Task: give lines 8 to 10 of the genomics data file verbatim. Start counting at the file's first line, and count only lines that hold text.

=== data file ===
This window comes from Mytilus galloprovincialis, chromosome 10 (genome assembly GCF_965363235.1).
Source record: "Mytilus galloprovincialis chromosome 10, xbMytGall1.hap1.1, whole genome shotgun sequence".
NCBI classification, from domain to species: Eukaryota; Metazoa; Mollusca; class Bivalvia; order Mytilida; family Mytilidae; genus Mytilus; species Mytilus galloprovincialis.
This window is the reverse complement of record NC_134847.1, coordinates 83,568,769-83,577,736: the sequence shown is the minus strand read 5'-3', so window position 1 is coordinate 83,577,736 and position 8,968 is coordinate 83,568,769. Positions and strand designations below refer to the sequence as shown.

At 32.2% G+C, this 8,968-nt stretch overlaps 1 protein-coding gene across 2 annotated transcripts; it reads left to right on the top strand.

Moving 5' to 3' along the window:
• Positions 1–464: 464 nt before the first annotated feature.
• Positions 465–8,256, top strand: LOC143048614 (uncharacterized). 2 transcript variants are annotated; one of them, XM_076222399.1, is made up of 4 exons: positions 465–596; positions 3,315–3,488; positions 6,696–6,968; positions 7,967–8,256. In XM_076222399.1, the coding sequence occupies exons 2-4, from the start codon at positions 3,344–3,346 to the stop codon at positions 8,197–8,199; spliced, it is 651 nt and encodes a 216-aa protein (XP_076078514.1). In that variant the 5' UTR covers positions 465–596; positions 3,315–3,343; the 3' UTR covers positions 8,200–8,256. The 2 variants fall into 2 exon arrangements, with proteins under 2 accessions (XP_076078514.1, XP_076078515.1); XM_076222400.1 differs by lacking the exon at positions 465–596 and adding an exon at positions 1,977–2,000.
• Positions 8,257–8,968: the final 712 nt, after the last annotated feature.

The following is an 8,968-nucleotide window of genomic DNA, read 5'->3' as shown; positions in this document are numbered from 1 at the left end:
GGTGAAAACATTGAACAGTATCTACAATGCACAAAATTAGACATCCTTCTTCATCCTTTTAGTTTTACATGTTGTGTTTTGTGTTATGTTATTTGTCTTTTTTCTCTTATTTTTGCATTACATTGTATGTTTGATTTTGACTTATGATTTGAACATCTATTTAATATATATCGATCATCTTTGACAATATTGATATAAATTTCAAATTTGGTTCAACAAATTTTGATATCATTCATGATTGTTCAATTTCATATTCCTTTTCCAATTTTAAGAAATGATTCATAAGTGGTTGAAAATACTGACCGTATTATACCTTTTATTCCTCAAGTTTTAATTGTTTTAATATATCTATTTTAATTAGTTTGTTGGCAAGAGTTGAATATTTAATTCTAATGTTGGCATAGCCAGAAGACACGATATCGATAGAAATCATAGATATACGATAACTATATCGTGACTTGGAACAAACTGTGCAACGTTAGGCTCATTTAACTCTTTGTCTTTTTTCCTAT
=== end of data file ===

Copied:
• Positions 465–8,256, top strand: LOC143048614 (uncharacterized). 2 transcript variants are annotated; one of them, XM_076222399.1, is made up of 4 exons: positions 465–596; positions 3,315–3,488; positions 6,696–6,968; positions 7,967–8,256. In XM_076222399.1, the coding sequence occupies exons 2-4, from the start codon at positions 3,344–3,346 to the stop codon at positions 8,197–8,199; spliced, it is 651 nt and encodes a 216-aa protein (XP_076078514.1). In that variant the 5' UTR covers positions 465–596; positions 3,315–3,343; the 3' UTR covers positions 8,200–8,256. The 2 variants fall into 2 exon arrangements, with proteins under 2 accessions (XP_076078514.1, XP_076078515.1); XM_076222400.1 differs by lacking the exon at positions 465–596 and adding an exon at positions 1,977–2,000.
• Positions 8,257–8,968: the final 712 nt, after the last annotated feature.

The following is an 8,968-nucleotide window of genomic DNA, read 5'->3' as shown; positions in this document are numbered from 1 at the left end: